Pros: Amazing rare recordings of Sinatra from during the '42-44 recording ban, including never-recorded-after songs
What should have been a momentous occasion, that of Frank Sinatra's signing to Columbia and striking out on a solo career after fronting for Harry James and Tommy Dorsey, was nearly silent due to a commercial recording ban enforced by the Musicians Union from mid-1942 to 1944. Because the ban affected instrumental musicians, vocal-only recordings were allowed, meaning that Sinatra and Axel Stordahl had to come up with alternate vocal-backed arrangements that may not have ordinarily been chosen. The second loophole was that instrumentals were allowed on V-Discs, free recordings for the sole use of GIs overseas that were supposed to be destroyed when the war ended (the Library of Congress was allowed to keep one of each disc for posterity).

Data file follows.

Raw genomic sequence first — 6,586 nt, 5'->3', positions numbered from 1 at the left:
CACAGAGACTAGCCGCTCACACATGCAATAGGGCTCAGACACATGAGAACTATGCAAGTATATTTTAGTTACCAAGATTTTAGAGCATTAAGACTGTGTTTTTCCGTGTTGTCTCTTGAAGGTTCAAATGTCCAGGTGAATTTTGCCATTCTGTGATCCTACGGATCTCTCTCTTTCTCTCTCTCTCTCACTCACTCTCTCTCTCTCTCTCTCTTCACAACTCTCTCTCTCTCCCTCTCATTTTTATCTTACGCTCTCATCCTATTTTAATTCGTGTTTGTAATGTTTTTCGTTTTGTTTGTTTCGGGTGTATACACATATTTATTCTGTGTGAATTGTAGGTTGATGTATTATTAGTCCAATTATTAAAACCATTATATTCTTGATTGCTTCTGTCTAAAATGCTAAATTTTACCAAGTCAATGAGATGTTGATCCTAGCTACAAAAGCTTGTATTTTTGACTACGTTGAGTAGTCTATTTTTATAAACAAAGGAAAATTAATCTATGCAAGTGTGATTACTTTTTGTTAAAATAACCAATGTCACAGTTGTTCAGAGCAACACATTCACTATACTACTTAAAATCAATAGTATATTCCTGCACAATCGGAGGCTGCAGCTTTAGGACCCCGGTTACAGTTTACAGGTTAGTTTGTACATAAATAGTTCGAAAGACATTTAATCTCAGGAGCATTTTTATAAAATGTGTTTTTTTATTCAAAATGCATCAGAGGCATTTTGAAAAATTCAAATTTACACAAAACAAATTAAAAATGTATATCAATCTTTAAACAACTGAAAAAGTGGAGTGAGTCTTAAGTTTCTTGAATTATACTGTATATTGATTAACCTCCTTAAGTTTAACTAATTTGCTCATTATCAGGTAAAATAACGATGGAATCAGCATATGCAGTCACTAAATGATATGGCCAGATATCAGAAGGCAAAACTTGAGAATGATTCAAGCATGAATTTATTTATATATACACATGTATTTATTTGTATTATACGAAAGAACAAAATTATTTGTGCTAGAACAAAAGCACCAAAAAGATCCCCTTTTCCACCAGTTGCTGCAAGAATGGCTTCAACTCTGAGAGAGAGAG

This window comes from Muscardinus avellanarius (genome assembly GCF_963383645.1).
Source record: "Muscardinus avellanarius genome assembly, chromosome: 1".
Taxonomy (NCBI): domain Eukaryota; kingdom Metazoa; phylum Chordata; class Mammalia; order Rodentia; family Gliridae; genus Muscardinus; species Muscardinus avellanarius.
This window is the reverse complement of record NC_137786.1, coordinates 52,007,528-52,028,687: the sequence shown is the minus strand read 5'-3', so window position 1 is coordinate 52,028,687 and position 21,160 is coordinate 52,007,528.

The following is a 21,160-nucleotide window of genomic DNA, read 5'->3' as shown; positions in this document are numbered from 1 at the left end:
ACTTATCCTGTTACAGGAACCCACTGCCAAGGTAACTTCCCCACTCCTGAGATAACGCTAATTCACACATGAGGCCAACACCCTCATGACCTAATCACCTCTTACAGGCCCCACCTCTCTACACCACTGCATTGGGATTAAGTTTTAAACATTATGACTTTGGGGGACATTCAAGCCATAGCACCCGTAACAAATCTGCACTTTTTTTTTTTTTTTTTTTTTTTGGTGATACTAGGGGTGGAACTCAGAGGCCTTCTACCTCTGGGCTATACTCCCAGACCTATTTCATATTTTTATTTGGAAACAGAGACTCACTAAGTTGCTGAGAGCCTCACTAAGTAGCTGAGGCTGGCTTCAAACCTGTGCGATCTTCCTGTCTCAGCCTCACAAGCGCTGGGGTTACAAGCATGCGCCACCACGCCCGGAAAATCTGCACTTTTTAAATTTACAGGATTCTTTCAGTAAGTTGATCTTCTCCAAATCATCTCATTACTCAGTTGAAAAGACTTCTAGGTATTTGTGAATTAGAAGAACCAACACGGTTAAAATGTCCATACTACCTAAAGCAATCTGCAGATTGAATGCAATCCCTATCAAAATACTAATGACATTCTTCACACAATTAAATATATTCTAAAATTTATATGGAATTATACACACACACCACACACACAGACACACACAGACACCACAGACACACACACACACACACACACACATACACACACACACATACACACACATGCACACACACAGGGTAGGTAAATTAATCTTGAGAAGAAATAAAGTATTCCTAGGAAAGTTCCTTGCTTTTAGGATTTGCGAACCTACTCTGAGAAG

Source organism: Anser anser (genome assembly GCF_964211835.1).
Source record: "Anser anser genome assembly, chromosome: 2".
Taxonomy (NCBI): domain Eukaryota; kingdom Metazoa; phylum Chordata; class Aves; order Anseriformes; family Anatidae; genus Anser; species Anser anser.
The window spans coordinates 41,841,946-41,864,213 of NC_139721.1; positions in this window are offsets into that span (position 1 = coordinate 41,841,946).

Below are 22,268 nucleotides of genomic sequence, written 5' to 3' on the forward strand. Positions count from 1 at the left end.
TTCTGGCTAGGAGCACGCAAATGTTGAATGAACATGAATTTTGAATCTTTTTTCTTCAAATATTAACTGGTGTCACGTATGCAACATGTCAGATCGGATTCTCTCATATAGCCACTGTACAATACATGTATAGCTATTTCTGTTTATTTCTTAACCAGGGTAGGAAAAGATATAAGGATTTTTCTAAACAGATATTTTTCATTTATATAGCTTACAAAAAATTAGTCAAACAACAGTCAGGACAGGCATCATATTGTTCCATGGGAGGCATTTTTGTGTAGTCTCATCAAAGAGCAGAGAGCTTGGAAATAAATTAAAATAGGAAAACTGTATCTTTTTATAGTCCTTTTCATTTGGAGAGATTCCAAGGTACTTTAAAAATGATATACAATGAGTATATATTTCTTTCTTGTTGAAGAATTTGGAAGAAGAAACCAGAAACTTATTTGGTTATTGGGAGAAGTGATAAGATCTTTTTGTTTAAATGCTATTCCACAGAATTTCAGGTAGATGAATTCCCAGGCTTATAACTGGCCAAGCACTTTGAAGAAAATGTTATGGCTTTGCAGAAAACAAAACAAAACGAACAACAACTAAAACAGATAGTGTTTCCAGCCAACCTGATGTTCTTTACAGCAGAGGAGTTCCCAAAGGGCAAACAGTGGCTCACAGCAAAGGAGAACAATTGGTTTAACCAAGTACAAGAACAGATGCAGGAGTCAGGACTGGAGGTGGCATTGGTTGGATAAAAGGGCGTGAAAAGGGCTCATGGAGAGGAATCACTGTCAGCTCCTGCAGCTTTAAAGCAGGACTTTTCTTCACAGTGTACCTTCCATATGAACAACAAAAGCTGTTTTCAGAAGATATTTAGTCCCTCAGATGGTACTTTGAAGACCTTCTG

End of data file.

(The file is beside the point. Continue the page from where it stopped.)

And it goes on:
Sinatra's V-Disc material encompasses 53 songs on two CDs, including material from airchecks as well as studio performances. There are many well-known Sinatra Columbia tunes such as All of Me, Nancy with the Laughing Face, Close to You, Ol' Man River, All the Things You Are, and She's Funny That Way, but many of the brightest gems are songs that Sinatra never got around to recording commercially, such as Long Ago and Far Away, You've Got a Hold On Me, Hot Time in the Town of Berlin, Just Close Your Eyes, Come Rain or Come Shine and Noel Coward's I'll Follow My Secret Heart.
Guests include Dinah Shore, The Pied Pipers and Tommy Dorsey. The remastering and clean-up of these decades-old songs is flawless, and Sinatra's charm is as fresh as ever. His transition from boy singer to teen idol shows him singing with remarkable poise and confidence, and Axel Stordahl's touch is unmistakable. The liner notes are courtesy of George Simon, Roy Hemming, and Will Friedwald. Amazingly, none of these 53 recordings are represented on Columbia's massive (and out-of-print) 12-CD Sinatra box set. This is absolutely essential listening for fans of Sinatra and 1940s popular music.